The first impression is that by the standards we have got used to that is a low number providing us with another context for the interest-rate cuts we have seen in 2019 from the US Federal Reserve. Of course it is not only the Fed that likes higher asset prices.

“DOW, NASDAQ, S&P 500 CLOSE AT RECORD HIGHS”

Another new Stock Market Record. Enjoy!

Those are 2 separate tweets from Monday from President Trump who not only loves a stock market rally but enjoys claiming it is all down to him. I do not recall him specifically noting house prices but it seems in the same asset price pumping spirit to me.

In my opinion the crucial part of the analysis provided by S&P comes right at the beginning.

After a long period of decelerating price increases, it’s notable that in September both the national and
20-city composite indices rose at a higher rate than in August, while the 10-city index’s September rise
matched its August performance. It is, of course, too soon to say whether this month marks an end to
the deceleration or is merely a pause in the longer-term trend.

If we look at the situation we see that things are very different from the 10% per annum rate reached in 2014 and indeed the 7% per annum seen in the early part of last year.That will concern the Fed which went to an extreme amount of effort to get house prices rising again. From a peak of 184.62 in July of 2006 the national index fell to 134.62 in February of 2012 and has now rallied to 212.2 or 58% up from the low and 15% up from the previous peak.

As ever there are regional differences.

Phoenix, Charlotte and Tampa reported the highest year-over-year gains among the 20 cities. In
September, Phoenix led the way with a 6.0% year-over-year price increase, followed by Charlotte with
a 4.6% increase and Tampa with a 4.5% increase. Ten of the 20 cities reported greater price increases
in the year ending September 2019 versus the year ending August 2019…….. Of the 20 cities in the composite, only one (San Francisco) saw a year-over-year price
decline in September

Mortgage Rates

If we look for an influence here we see a contributor to the end of the 7% per annum house price rise in 2018 as they rose back then. But since then things have been rather different as those who have followed my updates on the US bond market will be expecting. Indeed Mortgage News Daily put it like this.

2019 has been the best year for mortgage rates since 2011.  Big, long-lasting improvements such as this one are increasingly susceptible to bounces/corrections……Fed policy and the US/China trade war have been key players.

But we see that so far a move that began in bond markets around last November has yet to have a major influence on house prices. If you wish to know what US house buyers are paying for a mortgage here is the state of play.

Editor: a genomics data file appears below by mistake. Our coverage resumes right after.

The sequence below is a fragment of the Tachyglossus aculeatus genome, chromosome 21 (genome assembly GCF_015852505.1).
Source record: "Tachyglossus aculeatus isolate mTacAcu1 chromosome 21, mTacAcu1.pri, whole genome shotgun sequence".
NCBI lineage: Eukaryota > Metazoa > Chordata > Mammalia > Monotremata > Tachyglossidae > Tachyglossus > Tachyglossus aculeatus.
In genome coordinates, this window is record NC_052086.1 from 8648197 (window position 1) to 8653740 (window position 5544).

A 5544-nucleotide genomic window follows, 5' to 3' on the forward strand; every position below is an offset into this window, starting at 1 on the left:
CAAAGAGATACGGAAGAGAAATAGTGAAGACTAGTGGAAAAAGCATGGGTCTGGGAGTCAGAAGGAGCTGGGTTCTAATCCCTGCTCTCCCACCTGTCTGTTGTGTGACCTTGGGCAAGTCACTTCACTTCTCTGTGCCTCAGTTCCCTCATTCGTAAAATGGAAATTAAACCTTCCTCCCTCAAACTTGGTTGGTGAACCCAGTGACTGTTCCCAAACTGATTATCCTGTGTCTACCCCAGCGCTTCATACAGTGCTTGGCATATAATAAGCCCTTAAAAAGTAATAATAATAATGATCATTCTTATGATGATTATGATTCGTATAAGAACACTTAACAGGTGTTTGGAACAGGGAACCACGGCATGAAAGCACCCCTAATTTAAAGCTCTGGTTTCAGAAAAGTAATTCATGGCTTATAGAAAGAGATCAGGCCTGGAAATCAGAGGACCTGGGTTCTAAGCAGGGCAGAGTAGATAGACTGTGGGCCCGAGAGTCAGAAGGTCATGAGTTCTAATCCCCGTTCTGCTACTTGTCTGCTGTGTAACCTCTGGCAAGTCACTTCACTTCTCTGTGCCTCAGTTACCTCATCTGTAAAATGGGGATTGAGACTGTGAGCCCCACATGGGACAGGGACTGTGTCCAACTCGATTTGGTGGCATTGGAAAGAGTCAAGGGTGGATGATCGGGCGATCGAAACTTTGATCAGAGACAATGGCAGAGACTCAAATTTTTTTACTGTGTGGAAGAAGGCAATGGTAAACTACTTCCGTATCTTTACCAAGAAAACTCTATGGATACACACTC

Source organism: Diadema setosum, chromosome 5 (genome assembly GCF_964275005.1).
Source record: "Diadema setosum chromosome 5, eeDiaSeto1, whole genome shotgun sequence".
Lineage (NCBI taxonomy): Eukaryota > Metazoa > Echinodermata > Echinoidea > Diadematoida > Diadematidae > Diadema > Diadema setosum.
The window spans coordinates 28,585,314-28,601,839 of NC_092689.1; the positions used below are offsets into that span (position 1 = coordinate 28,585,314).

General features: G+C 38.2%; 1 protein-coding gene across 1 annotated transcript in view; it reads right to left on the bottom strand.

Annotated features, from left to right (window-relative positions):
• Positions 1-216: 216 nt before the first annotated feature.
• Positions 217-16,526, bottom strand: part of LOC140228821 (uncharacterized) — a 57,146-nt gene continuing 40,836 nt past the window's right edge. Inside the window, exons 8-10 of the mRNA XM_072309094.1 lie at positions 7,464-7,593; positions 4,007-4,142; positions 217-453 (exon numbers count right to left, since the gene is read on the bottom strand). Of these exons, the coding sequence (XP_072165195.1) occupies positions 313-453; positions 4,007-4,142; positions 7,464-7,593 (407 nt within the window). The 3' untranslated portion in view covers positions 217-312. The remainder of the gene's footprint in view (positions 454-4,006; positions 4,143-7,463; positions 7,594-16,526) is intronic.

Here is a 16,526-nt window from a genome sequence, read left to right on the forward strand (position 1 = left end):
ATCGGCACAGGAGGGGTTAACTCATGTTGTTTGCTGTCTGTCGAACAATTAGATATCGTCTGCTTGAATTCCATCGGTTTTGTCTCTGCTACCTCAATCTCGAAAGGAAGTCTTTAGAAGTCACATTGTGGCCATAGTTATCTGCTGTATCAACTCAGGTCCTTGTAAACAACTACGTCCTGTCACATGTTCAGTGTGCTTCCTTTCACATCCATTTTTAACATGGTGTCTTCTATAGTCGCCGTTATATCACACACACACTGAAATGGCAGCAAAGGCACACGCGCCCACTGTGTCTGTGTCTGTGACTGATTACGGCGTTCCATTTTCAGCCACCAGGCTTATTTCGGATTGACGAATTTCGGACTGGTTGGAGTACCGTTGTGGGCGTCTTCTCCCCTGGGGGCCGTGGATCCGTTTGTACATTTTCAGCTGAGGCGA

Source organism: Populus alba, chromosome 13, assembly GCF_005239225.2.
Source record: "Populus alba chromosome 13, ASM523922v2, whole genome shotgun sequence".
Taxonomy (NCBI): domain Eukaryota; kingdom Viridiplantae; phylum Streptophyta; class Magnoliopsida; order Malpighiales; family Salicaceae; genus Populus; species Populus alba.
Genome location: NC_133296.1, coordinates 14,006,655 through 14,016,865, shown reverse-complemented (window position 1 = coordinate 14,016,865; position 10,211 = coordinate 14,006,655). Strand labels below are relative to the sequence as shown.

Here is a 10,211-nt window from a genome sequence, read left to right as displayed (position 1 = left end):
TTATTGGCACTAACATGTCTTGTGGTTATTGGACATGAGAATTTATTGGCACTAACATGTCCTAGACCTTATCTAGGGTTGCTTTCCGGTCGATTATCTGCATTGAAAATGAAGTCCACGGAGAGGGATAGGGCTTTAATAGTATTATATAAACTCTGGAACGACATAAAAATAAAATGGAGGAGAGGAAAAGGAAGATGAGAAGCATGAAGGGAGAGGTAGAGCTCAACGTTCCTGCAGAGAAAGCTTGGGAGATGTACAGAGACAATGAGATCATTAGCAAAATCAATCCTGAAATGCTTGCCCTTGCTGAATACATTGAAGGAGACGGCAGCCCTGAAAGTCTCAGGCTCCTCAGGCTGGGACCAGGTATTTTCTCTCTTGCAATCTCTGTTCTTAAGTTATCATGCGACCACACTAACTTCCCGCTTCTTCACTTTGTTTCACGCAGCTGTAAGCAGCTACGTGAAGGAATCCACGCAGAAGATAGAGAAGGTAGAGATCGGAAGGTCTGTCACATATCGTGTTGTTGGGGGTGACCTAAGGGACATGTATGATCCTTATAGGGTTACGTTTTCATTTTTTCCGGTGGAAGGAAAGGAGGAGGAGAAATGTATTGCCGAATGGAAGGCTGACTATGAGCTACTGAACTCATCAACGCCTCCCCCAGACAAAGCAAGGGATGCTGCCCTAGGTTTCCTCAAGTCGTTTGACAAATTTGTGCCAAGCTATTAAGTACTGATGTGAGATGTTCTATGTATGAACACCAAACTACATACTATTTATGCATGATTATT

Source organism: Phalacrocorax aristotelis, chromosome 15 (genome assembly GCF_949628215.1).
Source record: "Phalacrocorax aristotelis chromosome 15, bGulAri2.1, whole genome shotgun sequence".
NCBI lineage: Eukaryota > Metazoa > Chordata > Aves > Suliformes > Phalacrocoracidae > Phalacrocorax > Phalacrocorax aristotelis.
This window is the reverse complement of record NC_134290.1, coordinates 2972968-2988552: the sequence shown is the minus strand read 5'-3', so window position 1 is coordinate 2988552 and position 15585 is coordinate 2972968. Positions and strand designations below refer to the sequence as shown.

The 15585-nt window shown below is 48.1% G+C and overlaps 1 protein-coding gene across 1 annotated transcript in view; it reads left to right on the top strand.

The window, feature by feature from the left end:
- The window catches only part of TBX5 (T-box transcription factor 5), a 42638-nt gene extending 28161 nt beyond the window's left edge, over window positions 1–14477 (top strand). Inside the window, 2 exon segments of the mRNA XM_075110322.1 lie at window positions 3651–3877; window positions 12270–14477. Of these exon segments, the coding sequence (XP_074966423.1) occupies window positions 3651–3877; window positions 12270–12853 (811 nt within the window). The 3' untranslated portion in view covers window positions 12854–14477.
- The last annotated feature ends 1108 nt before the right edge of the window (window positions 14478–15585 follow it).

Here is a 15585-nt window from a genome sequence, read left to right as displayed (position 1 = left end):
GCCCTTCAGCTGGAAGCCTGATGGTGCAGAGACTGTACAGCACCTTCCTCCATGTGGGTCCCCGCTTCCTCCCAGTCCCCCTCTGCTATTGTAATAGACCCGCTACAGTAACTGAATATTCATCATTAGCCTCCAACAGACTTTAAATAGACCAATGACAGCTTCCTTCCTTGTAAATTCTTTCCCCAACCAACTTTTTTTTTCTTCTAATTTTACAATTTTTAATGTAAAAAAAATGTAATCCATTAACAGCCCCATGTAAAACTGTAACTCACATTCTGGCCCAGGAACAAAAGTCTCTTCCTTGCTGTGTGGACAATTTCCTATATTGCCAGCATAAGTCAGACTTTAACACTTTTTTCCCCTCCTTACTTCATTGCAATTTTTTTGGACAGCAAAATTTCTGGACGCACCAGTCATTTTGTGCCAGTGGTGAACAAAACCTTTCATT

Today’s Most Prevalent Rates For Top Tier Scenarios

  • 30YR FIXED -3.75%
  • FHA/VA – 3.375%
  • 15 YEAR FIXED – 3.375%
  • 5 YEAR ARMS –  3.25-3.75% depending on the lender

More recently bonds seem to be rallying again so we may see another dip in mortgage rates but we will have to see and with Thanksgiving Day on the horizon things may be well be quiet for the rest of this week.

The economy

This has been less helpful for house prices.There may be a minor revision later but as we stand the third quarter did this.

Real gross domestic product (GDP) increased 1.9 percent in the third quarter of 2019, according to the “advance” estimate released by the Bureau of Economic Analysis. In the second quarter, real GDP increased 2.0 percent. ( US BEA ).

Each quarter in 2019 has seen lower growth and that trend seems set to continue.

The New York Fed Staff Nowcast stands at 0.7% for 2019:Q4.

News from this week’s data releases increased the nowcast for 2019:Q4 by 0.3 percentage point.

Positive surprises from housing data drove most of the increase.

Something of a mixture there as the number rallied due to housing data from building permits and housing starts.Mind you more supply into the same demand could push future prices lower! But returning to the wider economy back in late September the NY Fed was expecting economic growth in line with the previous 5 months of around 2% in annualised terms.But now even with a rally it is a mere 0.7%.

Employment and Wages

The situation here has continued to improve.

Total nonfarm payroll employment rose by 128,000 in October, and the unemployment rate was little
changed at 3.6 percent, the U.S. Bureau of Labor Statistics reported today. Notable job gains occurred in
food services and drinking places, social assistance, and financial activities……..In October, average hourly earnings for all employees on private nonfarm payrolls rose by 6 cents to $28.18. Over the past 12 months, average hourly earnings have increased by 3.0 percent.

But the real issue here is the last number. Yes the US has wage gains and they are real wage gains with CPI being as shown below in October.